Chapter 3 is largely devoted to getting people to interpret Martin Buber’s I and Thou correctly. Putnam efficiently warns of various pitfalls that lie in wait for the novice reader, pointing out difficulties in the translation of several key terms from German to English. He reminds us that Buber is a ‘moral perfectionist’ rather than someone interested in setting down practical rules of conduct, and that Buber does not claim all ‘I — Thou’ relationships to be necessarily good or all ‘I-It’ relationships to be bad. He insists that Buber was not concerned solely with inter-human relations — he was serious when he wrote about God. Appropriately, Putnam supplies a neat reformulation of Buber’s theology — in less than eighty words!
I remember reading somewhere that Putnam once said Levinas was an important philosopher, but that he suffered from a ‘speech defect’, i.e., a difficulty in expressing ideas clearly. The chapter on Levinas goes a long way towards resolving that problem by offering a clear restatement of some of his main themes, including the priority of ethics over metaphysics, radical responsibility towards the ‘Other’, and Levinas’ relationship to Jewish tradition. Helpful comments are made regarding several of Levinas’ more obscure tropes: ‘face’, ‘trace’ and ‘height’. In a very clever expository move meant to help out analytic philosophers, Putnam attempts to demystify Levinas’ relationship to Husserl and Heidegger by pointing out similarities and links between continental phenomenology and the ideas of Rudolf Carnap. It is refreshing to see that while Putnam has great respect for Levinas, he is also willing to conclude the chapter with some powerful criticisms of the master. Against Levinas’ demand for asymmetrical ‘infinite responsibility’ towards the Other, Putnam reminds us that, ‘[i]t is Aristotle who taught us that to love others one must be able to love oneself’ (99).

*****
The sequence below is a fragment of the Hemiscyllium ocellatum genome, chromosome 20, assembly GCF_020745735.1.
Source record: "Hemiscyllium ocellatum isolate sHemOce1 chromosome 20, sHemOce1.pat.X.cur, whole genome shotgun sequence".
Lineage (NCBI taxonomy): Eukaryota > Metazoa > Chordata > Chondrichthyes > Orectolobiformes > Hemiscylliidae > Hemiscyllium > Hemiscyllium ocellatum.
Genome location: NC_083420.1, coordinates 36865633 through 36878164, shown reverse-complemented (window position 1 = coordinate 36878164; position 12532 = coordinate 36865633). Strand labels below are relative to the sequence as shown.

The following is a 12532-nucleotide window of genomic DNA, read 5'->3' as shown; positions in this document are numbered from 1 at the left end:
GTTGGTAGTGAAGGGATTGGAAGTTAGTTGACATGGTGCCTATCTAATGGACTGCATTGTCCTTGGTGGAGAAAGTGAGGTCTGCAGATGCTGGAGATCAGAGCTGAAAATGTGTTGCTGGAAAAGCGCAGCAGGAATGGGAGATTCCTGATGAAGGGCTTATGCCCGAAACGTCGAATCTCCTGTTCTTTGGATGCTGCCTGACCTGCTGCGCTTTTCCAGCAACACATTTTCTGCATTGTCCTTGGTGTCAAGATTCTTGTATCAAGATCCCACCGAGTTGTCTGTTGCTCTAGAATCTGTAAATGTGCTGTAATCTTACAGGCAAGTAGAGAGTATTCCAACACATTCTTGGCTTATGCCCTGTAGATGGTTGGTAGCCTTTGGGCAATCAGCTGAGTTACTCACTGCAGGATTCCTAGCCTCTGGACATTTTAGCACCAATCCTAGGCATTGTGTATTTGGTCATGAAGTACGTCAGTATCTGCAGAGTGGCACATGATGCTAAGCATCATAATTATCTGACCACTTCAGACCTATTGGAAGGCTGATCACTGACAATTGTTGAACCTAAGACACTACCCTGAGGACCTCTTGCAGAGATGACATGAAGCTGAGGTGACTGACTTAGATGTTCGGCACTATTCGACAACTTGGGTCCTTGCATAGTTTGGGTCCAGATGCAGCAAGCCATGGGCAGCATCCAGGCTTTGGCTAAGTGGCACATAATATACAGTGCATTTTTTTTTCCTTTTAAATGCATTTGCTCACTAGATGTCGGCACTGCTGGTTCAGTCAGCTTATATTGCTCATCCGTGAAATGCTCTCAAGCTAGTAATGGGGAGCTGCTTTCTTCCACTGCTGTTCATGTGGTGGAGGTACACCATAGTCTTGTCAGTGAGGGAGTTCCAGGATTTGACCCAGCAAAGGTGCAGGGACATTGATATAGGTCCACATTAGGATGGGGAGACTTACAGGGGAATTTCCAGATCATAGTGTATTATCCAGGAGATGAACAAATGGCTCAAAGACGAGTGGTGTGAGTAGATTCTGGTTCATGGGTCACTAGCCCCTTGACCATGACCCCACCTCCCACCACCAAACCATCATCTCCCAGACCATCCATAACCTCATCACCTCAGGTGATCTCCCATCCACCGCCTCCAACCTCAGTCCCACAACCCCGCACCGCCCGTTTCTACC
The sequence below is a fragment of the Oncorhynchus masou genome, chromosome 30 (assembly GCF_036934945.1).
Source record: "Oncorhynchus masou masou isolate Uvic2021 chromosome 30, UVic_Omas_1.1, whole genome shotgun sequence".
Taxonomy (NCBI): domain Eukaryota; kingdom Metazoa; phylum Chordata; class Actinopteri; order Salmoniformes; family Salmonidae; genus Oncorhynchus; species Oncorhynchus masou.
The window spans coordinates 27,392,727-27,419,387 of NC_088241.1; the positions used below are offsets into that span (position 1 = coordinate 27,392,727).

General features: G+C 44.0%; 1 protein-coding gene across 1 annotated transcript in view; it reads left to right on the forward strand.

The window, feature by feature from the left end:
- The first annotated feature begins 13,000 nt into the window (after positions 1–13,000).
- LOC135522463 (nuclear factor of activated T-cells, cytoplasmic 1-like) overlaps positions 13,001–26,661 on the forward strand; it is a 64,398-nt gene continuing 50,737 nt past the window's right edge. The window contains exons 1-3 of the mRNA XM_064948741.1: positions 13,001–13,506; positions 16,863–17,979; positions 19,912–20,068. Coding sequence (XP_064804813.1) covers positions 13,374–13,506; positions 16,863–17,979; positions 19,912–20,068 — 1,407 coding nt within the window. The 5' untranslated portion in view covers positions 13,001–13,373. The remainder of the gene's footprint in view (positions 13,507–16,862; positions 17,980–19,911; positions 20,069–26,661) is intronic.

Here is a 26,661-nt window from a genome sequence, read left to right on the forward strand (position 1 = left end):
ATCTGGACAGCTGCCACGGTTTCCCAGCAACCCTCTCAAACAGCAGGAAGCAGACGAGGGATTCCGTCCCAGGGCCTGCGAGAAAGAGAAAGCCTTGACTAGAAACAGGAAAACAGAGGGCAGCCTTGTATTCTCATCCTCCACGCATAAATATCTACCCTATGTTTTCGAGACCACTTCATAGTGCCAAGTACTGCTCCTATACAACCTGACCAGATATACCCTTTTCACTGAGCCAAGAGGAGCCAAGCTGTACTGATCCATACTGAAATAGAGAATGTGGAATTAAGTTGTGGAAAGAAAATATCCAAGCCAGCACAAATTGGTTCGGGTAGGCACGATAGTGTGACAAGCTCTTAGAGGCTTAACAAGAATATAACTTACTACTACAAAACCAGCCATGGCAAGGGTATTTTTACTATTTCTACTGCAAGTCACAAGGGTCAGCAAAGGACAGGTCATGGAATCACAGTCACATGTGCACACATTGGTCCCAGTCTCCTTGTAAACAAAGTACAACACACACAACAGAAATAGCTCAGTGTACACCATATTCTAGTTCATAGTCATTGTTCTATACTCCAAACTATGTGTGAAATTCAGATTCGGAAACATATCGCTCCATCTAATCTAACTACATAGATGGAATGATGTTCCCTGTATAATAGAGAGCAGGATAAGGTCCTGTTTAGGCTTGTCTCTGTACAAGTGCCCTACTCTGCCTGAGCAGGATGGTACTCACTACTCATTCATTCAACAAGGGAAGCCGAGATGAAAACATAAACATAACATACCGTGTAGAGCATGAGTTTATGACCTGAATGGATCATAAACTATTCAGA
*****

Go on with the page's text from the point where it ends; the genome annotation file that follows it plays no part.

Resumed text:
Like the Introduction, the Afterword to this book will be of special interest to Putnam-watchers. While pleading that ‘I do not for one moment delude myself into thinking that my own reflections.. . . are deep religious philosophy in the way that the writings I have been discussing are profound,’ Putnam goes on to locate his own ‘current religious standpoint’ as ‘somewhere between John Dewey in A Common Faith and Martin Buber’ (100). While rejecting the standard supernatural elements of traditional Judaism, Putnam is unwilling to do without some picture of God as a person, ‘which need not be “taken literally”, but is still far more valuable than any metaphysical concept of an impersonal God, let alone a God who is “totally other”’ (102). The Afterword concludes with a useful summary of the main differences of opinion between the book’s protagonists, but it also points to their broad similarity when contrasted with the main competing strategy for squaring Judaism with naturalism — Maimonides’ program of negative theology.
Berel Dov Lerner
Western Galilee College, Israel